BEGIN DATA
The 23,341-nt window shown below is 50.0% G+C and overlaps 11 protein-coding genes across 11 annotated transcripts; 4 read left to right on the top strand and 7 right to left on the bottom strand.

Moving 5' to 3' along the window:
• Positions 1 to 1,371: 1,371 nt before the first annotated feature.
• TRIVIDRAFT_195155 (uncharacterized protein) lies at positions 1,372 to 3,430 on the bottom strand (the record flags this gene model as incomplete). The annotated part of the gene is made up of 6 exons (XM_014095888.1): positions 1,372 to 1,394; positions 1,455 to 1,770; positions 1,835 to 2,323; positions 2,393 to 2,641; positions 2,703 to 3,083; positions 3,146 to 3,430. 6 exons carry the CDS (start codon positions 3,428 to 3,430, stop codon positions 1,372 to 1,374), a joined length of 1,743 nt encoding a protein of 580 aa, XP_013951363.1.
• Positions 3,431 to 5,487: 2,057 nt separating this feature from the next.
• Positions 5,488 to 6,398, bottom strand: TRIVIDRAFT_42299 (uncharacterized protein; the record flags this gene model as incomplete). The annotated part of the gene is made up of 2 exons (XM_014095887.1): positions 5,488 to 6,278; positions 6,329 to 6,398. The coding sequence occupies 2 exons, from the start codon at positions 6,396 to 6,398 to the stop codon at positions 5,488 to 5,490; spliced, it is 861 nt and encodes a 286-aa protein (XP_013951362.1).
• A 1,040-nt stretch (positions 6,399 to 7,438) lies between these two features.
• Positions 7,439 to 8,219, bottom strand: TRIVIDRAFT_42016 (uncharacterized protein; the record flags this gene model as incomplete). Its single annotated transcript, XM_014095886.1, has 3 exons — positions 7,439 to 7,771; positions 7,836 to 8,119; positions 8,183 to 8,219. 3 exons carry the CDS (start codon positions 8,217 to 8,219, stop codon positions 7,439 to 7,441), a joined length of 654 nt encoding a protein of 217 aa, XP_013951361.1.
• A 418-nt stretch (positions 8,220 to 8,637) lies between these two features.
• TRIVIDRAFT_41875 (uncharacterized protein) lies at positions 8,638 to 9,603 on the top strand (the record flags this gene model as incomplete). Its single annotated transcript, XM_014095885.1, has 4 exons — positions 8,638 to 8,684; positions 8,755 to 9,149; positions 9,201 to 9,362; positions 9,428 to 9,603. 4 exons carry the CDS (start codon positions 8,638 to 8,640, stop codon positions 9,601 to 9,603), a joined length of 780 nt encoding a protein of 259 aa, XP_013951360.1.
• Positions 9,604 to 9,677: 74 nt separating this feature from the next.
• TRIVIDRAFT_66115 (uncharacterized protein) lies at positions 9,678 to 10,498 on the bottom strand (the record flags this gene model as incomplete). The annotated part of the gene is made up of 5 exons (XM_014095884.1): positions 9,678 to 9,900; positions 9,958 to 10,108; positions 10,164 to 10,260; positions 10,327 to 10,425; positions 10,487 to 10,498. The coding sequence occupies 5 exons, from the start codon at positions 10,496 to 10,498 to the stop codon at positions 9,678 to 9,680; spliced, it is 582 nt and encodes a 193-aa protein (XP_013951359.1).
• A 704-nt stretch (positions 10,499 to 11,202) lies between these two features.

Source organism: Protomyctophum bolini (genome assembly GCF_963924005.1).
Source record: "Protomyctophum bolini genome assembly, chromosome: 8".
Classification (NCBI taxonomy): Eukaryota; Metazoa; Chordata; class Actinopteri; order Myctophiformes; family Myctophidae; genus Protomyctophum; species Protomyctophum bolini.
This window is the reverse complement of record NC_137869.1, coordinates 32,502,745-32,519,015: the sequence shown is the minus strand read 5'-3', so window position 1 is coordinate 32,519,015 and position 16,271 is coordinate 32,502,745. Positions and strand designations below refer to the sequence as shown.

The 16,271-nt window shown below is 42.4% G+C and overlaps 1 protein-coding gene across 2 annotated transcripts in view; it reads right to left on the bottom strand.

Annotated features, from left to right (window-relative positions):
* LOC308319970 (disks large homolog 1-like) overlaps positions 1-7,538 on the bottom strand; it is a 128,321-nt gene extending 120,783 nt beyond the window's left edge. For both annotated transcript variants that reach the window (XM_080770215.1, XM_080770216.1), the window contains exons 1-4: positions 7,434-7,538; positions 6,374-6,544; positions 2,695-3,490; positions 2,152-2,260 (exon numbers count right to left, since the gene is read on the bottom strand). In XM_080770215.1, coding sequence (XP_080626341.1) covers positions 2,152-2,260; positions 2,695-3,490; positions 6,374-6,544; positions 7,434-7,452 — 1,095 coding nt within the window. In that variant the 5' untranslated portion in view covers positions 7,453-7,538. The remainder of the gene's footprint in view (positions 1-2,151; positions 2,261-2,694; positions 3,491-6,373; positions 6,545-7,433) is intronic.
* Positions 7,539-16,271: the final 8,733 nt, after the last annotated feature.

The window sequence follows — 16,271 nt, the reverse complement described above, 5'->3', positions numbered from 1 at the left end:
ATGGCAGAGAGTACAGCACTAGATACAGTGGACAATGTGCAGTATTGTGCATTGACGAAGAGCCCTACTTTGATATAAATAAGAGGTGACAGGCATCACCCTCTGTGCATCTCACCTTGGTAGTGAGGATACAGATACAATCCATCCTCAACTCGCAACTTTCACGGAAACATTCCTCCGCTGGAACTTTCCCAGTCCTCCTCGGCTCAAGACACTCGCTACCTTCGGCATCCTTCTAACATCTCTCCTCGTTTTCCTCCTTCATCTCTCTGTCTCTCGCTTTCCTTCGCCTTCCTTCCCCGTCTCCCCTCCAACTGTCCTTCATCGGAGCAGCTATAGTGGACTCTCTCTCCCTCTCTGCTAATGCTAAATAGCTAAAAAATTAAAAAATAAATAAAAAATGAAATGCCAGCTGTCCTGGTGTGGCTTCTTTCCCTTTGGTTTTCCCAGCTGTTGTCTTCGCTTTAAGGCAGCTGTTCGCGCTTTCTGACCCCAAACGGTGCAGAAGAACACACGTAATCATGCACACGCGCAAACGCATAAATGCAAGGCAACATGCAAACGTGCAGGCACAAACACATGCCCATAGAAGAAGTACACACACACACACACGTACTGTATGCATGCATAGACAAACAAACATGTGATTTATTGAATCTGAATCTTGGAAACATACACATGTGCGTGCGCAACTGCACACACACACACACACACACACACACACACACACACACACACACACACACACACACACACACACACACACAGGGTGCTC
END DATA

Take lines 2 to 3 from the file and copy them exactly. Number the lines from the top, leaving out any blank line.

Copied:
Moving 5' to 3' along the window:
• Positions 1 to 1,371: 1,371 nt before the first annotated feature.